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  • Is Your Child a Mosquito Magnet? 5 Reasons He's Getting Bitten More

    The reasons have to do with a mosquito's sense of sight and smell.
    by Kitty Elicay .
Is Your Child a Mosquito Magnet? 5 Reasons He's Getting Bitten More
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    Dengue and other mosquito-borne illnesses are rampant during the rainy season, but in recent years, the number of cases has soared year-round. In 2018, 38,000 cases with 195 deaths were recorded from January to May, according to the Department of Health (DOH).

    “Dati sa Pilipinas, season ang occurrence ng dengue. Tag-ulan at tag-baha, doon lang ang rise in cases. Now, all year round meron tayong dengue,” said pediatrician Dr. Carmina Delos Reyes, an infectious disease specialist and a fellow of the Philippine Pediatric Society,

    While parents are vigilant about preventing the disease (read up on ways here), you might have wondered why your child is seemingly prone to more insect bites than her playmates. As it turns out, mosquitoes do get attracted to a certain type. Jonathan Day, a professor of medical entomology at the University of Florida, USA, calls them “high-attractor types” in an interview with NBC News.

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    Here are possible reasons mosquitoes are more likely to bite your kids than others:

    1. Your child has been exercising or running around.

    According to WebMD, certain elements of our body chemistry, when produced in excess, make mosquitoes come closer. One of those are acids like lactic acid, uric acid, ammonia, and other substances, which are expelled via a person’s sweat. Increased movement also leads to sweat buildup, which again, makes your child more “appealing” to insects.

    Mosquitoes are highly visual, especially later in the afternoon, says Day. If your child has been playing outside throughout the afternoon, her lactic acid and body temperature goes up, making her more attractive to mosquitoes. According to Day, body temperature, or warmth, is also a factor, which is why mosquitoes get attracted to pregnant women — they are warmer in temperature than others.


    2. Your child is breathing hard.

    One of the ways mosquitoes locate their targets is by smelling carbon dioxide coming from their breath — they can sense it from more than 50 meters away, says John Edman, Ph.D., an entomologist and spokesman for the Entomological Society of America. Larger people exhale more, which is why adults are more likely to be bitten than mosquitoes over small children.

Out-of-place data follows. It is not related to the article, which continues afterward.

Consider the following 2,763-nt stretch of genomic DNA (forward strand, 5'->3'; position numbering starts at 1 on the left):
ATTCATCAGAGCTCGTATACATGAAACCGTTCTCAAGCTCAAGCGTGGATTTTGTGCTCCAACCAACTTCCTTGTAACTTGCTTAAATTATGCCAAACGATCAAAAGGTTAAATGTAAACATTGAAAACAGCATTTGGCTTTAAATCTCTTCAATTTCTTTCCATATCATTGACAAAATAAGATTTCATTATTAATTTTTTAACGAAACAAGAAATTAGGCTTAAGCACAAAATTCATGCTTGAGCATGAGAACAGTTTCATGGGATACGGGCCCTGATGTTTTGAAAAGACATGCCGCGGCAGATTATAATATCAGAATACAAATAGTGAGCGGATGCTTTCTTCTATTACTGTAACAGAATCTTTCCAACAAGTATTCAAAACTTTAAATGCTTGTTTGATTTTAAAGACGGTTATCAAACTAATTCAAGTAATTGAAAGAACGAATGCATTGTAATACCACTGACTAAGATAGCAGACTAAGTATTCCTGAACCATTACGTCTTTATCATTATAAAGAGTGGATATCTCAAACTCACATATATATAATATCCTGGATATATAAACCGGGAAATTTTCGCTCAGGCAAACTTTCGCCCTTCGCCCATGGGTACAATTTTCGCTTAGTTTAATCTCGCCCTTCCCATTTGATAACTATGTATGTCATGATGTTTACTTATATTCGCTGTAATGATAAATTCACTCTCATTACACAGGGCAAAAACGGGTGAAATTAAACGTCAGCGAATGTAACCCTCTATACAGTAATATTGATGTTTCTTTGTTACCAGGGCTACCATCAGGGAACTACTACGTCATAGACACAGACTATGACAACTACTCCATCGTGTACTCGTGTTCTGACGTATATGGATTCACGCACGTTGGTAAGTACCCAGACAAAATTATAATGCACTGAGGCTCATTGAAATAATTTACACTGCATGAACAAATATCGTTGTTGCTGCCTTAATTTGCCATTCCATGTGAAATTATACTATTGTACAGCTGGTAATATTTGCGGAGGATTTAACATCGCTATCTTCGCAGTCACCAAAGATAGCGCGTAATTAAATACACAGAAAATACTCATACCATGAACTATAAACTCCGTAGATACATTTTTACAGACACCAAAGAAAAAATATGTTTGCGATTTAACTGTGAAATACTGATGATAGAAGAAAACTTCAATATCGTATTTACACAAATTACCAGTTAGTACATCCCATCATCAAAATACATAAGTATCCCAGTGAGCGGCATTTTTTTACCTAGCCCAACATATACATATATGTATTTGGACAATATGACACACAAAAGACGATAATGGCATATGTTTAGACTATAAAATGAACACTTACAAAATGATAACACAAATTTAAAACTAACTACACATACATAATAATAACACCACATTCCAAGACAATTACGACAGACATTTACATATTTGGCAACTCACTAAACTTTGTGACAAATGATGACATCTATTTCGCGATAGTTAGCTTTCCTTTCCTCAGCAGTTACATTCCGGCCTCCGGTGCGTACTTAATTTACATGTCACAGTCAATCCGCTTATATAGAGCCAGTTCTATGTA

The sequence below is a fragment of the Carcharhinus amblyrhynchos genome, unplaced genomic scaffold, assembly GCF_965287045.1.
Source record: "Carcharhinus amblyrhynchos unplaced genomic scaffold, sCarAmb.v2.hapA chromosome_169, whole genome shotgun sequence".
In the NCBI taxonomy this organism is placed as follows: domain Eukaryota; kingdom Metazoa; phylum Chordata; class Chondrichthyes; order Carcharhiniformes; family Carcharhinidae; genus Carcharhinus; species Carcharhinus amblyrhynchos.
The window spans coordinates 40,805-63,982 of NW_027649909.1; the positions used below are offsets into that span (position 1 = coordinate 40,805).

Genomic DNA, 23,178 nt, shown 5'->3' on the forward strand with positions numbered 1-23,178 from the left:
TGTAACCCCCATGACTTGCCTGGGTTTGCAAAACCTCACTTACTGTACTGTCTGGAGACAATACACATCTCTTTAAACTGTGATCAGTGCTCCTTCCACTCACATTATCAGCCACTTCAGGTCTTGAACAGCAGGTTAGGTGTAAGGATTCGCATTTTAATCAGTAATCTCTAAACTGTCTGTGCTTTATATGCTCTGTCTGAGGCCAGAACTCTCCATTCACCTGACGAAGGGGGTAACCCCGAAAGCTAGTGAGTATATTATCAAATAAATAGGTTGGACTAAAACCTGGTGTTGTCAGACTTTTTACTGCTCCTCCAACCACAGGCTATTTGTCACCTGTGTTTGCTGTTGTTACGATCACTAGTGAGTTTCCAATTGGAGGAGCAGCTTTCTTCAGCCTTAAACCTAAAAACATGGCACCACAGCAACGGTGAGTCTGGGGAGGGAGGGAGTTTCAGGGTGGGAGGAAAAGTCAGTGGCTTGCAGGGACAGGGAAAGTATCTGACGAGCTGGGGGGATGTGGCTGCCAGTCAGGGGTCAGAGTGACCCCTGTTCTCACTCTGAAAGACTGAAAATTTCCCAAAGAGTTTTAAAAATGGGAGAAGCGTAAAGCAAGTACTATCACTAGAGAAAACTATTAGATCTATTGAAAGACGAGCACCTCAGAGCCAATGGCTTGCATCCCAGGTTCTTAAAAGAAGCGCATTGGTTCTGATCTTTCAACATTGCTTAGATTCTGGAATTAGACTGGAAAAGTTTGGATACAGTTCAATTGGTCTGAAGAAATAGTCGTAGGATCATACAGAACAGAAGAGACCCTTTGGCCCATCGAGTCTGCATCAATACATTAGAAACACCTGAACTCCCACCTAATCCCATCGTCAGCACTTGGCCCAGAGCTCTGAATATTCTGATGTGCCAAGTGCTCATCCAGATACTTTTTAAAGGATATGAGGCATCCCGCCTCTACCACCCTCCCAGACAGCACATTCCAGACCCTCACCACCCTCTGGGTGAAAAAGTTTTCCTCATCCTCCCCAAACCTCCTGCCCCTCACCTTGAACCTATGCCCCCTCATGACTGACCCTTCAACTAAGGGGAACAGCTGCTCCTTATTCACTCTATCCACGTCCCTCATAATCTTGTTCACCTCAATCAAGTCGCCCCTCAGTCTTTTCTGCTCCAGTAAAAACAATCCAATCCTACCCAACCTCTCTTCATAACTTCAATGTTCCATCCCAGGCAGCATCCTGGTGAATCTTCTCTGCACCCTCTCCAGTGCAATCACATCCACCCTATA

However, when combined with sweat, body heat, and excessive panting, your children become more susceptible to mosquitoes especially if they’re exhausted.

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    3. Your child's feet smell.

    In a 2011 study published in PLOS One, scientists found that mosquitoes are enticed by large amounts of bacteria on the skin, which can create a distinct fragrance. Our feet, in particular, are a rich source of bacteria, which might be why mosquitoes are prone to bite our ankles and feet.

    In addition, the American Mosquito Control Association says that mosquitoes love the smell of Limburger cheese, which is similar to smelly feet. According to The Spruce, test results by scientists also show that combining carbon dioxide with smelly socks “increases the attraction of many common species of disease-transmitting mosquitoes.”

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    4. Your child is wearing a dark color.

    According to Day, a mosquito first searches for humans through vision. People dressed in darker colors like black, navy blue, or red stand out. The DOH recommends self-protection by wearing long-sleeved shirts and pants in light colors. It’s part of its ‘4S’ strategy: search and destroy mosquito breeding places, secure self-protection, seek early consultation, and support fogging/spraying only in hotspot areas.

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    5. Your child belongs to a certain blood type.

    Mosquito bites are exclusive to female mosquitoes, which harvest proteins from our blood necessary for developing their eggs. So, is it possible that they are attracted to certain blood types more than others.

    A small study in 2004 found that in a controlled setting, mosquitoes landed on people who were Type O nearly twice as often as those who were Type A. Those with Type B blood fell in the middle.

    Keep in mind, though, that more research is needed to prove this theory. Just the same, you might want to be extra cautious and apply insect repellent to your babies during dengue season, no matter their blood type. (Read about effective lotions and creams here.)

    Whether your child is more prone to insect bites or not, it’s important that you use preventive measures to ensure that she is safe from mosquito-borne illnesses. Apart from the right clothing, mosquito repellents with DEET, picaridin, IR 3535, and lemon eucalyptus oil are all proven safe and effective.

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